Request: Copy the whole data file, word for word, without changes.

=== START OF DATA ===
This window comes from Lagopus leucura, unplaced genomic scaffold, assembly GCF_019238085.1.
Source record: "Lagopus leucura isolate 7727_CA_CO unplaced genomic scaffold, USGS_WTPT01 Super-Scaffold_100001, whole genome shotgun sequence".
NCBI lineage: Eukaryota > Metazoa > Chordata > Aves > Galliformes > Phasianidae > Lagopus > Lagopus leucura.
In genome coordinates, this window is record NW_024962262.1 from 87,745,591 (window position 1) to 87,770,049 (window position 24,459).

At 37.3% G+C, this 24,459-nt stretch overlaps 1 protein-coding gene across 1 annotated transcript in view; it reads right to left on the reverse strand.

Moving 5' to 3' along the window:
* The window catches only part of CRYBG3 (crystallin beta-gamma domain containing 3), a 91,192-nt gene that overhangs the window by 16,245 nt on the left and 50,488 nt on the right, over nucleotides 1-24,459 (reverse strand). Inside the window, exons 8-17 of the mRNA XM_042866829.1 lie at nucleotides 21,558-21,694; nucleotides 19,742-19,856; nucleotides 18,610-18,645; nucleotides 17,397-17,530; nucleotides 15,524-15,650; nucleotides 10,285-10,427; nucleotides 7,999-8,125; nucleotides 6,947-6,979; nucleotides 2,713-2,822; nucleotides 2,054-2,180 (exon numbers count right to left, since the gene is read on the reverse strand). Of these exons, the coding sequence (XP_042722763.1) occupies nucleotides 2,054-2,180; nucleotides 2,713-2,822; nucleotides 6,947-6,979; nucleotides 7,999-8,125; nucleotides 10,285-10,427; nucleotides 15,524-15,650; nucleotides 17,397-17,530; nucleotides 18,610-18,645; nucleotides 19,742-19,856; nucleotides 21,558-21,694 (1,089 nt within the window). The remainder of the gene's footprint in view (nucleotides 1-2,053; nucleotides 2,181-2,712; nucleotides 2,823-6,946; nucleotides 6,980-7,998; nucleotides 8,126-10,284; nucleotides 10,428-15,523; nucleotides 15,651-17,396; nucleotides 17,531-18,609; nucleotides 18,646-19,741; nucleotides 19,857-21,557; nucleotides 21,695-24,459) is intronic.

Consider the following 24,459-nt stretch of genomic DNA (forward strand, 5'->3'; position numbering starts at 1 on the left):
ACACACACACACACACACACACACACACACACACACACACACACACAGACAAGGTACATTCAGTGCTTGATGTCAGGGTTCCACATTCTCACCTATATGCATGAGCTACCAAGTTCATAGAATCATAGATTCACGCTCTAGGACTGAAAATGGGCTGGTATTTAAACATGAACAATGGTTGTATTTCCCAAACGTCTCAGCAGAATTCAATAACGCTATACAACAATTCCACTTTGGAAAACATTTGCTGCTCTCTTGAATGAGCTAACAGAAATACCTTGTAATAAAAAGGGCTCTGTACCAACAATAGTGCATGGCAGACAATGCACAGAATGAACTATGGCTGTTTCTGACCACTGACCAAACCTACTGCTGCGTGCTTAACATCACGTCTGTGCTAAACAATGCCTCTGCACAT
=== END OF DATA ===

This window comes from Lagopus leucura, unplaced genomic scaffold, assembly GCF_019238085.1.
Source record: "Lagopus leucura isolate 7727_CA_CO unplaced genomic scaffold, USGS_WTPT01 Super-Scaffold_100001, whole genome shotgun sequence".
NCBI lineage: Eukaryota > Metazoa > Chordata > Aves > Galliformes > Phasianidae > Lagopus > Lagopus leucura.
In genome coordinates, this window is record NW_024962262.1 from 87,745,591 (window position 1) to 87,770,049 (window position 24,459).

At 37.3% G+C, this 24,459-nt stretch overlaps 1 protein-coding gene across 1 annotated transcript in view; it reads right to left on the reverse strand.

Moving 5' to 3' along the window:
* The window catches only part of CRYBG3 (crystallin beta-gamma domain containing 3), a 91,192-nt gene that overhangs the window by 16,245 nt on the left and 50,488 nt on the right, over nucleotides 1-24,459 (reverse strand). Inside the window, exons 8-17 of the mRNA XM_042866829.1 lie at nucleotides 21,558-21,694; nucleotides 19,742-19,856; nucleotides 18,610-18,645; nucleotides 17,397-17,530; nucleotides 15,524-15,650; nucleotides 10,285-10,427; nucleotides 7,999-8,125; nucleotides 6,947-6,979; nucleotides 2,713-2,822; nucleotides 2,054-2,180 (exon numbers count right to left, since the gene is read on the reverse strand). Of these exons, the coding sequence (XP_042722763.1) occupies nucleotides 2,054-2,180; nucleotides 2,713-2,822; nucleotides 6,947-6,979; nucleotides 7,999-8,125; nucleotides 10,285-10,427; nucleotides 15,524-15,650; nucleotides 17,397-17,530; nucleotides 18,610-18,645; nucleotides 19,742-19,856; nucleotides 21,558-21,694 (1,089 nt within the window). The remainder of the gene's footprint in view (nucleotides 1-2,053; nucleotides 2,181-2,712; nucleotides 2,823-6,946; nucleotides 6,980-7,998; nucleotides 8,126-10,284; nucleotides 10,428-15,523; nucleotides 15,651-17,396; nucleotides 17,531-18,609; nucleotides 18,646-19,741; nucleotides 19,857-21,557; nucleotides 21,695-24,459) is intronic.

Consider the following 24,459-nt stretch of genomic DNA (forward strand, 5'->3'; position numbering starts at 1 on the left):
ACACACACACACACACACACACACACACACACACACACACACACACAGACAAGGTACATTCAGTGCTTGATGTCAGGGTTCCACATTCTCACCTATATGCATGAGCTACCAAGTTCATAGAATCATAGATTCACGCTCTAGGACTGAAAATGGGCTGGTATTTAAACATGAACAATGGTTGTATTTCCCAAACGTCTCAGCAGAATTCAATAACGCTATACAACAATTCCACTTTGGAAAACATTTGCTGCTCTCTTGAATGAGCTAACAGAAATACCTTGTAATAAAAAGGGCTCTGTACCAACAATAGTGCATGGCAGACAATGCACAGAATGAACTATGGCTGTTTCTGACCACTGACCAAACCTACTGCTGCGTGCTTAACATCACGTCTGTGCTAAACAATGCCTCTGCACAT